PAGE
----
. In this paper we propose a new deﬁnition of entailment and construct a system S of predicate calculus based on this entailment. It is also shown that all well-known set theories can be based on the system S.
In the paper we give a sucient condition of the Interpolation Property in propositional calculi; then we establish the power of the class of the systems with Craig's property. Next we show that there does not exist a minimal R0-system with Craig-Godel-Lindenbaum's property. Finally, we generalize Sobocinski-Tarskis theorem concerning Sobocinski-Tarski's property.
The present paper is a continuation of  and . Thus the content of this paper is the following. At ﬁrst we establish properties of systems S 2 n and S 2∗ n , where systems S 2 n and S 2∗ n are extensions of Rasiowa-S lupecki’s systems Sn and S ∗ n . Then we shall show that for every cardinal number m there exist a system ST 4 m of propositional calculus and a system SP 4 m (...) of predicate calculus such that the system ST 4 m has exactly m Lindenbaum’s oversystems and the system SP 4 m has exactly m Lindenbaum’s oversystems, where 1 ≤ m ≤ 2 ℵ0. (shrink)
A collection of personal narratives and essays, Living Professionalism is designed to help medical students and residents understand and internalize various aspects of professionalism. These essays are meant for personal reflection and above all, for thoughtful discussion with mentors, with peers, with others throughout the health care provider community who care about acting professionally.
In this ambitious study of the development of Charles Peirce 's realism, Mateusz Oleksy attempts "to show that over the course of his entire career Peirce significantly modified his position on realism ". Oleksy differentiates between Peirce 's earlier scholastic realism and Peirce 's mature realism, which Oleksy calls pragmatic realism. "One of the main theses of this book," he proclaims in the introduction, "is that PR is incompatible with SR as a whole, and that it replaces the latter (...) in Peirce 's mature thought". Oleksy proposes to defend this thesis in the four ensuing chapters, "knowing very well that Peirce would most likely protest, since all throughout his career he declared loyalty to SR". (shrink)
Author: Bonecki Mateusz Title: HUMANISTIC INTERPRETATION AND THEORETICAL RECONSTRUCTION OF CULTURE (Interpretacja humanistyczna a teoretyczna rekonstrukcja kultury) Source: Filo-Sofija year: 2011, vol:.12, number: 2011/1, pages: 189-211 Keywords: CULTURE, SOCIO-REGULATORY THEORY OF CULTURE, KMITA, INTERPRETATION, HUMANITIES, FUNCTIONALISM, CULTURAL STUDIES, KULTURWISSENSCHAFTEN Discipline: PHILOSOPHY Language: POLISH Document type: ARTICLE Publication order reference (Primary author’s office address): E-mail: www:In this paper the author presents crucial aspects of Jerzy Kmita’s socio-regulatory conception of culture in order to define it as a theoretical background of “humanistic (...) interpretation”. When the latter is to be understood as a method of explanation of human behavior with regard to its cultural meaning, the theoretical background is provided by variety of research activities which the author defines as “theoretical reconstruction of culture”. They consist in e.g. socio-functional explanation, linguistic and semantic analysis, or even in epistemological considerations, and guarantee theoretically independent justification of the interpretive hypotheses applied in the course of “humanistic interpretation”. Such “reconstruction” specifies further conditions of intersubjective acceptability of the statements within the discourse of humanities and therefore it also limits the subjective and individual character of the attribution of cultural beliefs to the members of a certain cultural community. (shrink)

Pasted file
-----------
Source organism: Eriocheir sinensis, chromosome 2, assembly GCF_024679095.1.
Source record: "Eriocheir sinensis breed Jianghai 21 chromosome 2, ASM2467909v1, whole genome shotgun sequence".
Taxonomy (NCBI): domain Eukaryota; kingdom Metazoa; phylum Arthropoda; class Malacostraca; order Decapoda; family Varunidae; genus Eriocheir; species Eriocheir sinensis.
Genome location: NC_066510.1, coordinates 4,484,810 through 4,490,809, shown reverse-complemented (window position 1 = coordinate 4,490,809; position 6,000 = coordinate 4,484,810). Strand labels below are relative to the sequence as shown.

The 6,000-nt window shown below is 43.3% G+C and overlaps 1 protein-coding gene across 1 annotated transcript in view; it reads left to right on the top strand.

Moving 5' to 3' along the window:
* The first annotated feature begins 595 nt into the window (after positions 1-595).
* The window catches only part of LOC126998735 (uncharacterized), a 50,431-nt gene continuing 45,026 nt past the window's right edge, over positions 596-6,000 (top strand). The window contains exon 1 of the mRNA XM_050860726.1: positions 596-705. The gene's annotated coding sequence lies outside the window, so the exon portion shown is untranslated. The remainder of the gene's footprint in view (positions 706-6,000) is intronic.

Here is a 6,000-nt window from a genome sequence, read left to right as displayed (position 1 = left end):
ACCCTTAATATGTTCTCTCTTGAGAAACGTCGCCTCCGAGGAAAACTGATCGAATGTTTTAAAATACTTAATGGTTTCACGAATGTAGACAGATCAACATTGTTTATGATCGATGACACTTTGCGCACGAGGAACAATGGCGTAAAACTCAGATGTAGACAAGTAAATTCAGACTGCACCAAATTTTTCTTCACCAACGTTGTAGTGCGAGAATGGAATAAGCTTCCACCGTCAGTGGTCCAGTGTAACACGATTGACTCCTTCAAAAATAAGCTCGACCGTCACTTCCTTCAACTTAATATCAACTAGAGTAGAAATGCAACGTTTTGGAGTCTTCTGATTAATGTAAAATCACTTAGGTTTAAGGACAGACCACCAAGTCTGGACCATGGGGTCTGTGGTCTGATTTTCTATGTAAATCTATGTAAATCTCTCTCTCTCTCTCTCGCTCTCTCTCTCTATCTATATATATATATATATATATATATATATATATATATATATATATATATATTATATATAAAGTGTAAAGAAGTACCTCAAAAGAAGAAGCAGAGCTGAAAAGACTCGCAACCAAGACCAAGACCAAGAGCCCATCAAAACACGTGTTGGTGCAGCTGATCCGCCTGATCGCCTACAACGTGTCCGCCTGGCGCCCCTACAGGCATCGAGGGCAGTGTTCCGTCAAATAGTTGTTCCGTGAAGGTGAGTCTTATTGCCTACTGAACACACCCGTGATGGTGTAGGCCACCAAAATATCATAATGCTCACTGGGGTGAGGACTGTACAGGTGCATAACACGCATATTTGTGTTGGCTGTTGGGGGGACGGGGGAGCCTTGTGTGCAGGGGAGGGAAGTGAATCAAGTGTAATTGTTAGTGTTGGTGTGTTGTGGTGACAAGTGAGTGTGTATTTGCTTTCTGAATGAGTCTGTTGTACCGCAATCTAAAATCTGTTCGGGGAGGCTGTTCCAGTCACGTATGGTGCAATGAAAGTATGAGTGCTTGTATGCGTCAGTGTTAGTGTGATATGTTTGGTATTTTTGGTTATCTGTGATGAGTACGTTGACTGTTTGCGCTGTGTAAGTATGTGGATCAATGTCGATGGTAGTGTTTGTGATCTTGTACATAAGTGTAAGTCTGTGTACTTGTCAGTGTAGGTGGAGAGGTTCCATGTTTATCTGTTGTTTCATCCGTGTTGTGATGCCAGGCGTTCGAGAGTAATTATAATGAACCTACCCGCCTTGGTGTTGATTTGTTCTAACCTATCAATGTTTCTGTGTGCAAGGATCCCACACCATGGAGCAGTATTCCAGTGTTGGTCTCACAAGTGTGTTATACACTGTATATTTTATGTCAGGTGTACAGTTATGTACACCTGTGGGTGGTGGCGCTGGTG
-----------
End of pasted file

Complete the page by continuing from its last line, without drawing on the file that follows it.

CAN MARXISM BE REDEEMED? LESZEK KOŁAKOWSKI VS. THEODOR W. ADORNO In the first part of his essay Mateusz Piotrowski reconstructs the critique of the Frankfurt School offered by Leszek Kołakowski in his Main Currents of Marxism. Piotrowski juxtaposes Adorno’s rebellious messianism and Kołakowski’s theodicy based on the idea of homeostasis. Part two introduces the concept of “philosophy of labor” derived from the works of not only Kołakowski but also Stanisław Brzozowski and Marek Siemek. Because it treats history as a (...) “human deed” it may seem opposed to theological thinking. From a certain perspective, however, human endeavors may be seen as erecting a “church of human brotherhood”, i.e. constructing an “earthly absolute”. Finally, Piotrowski delineates a vision of materialism which – if it is to overcome the tension between Adorno’s utopian thinking and Kołakowski’s anti-utopianism – must work out new principles of rationality. (shrink)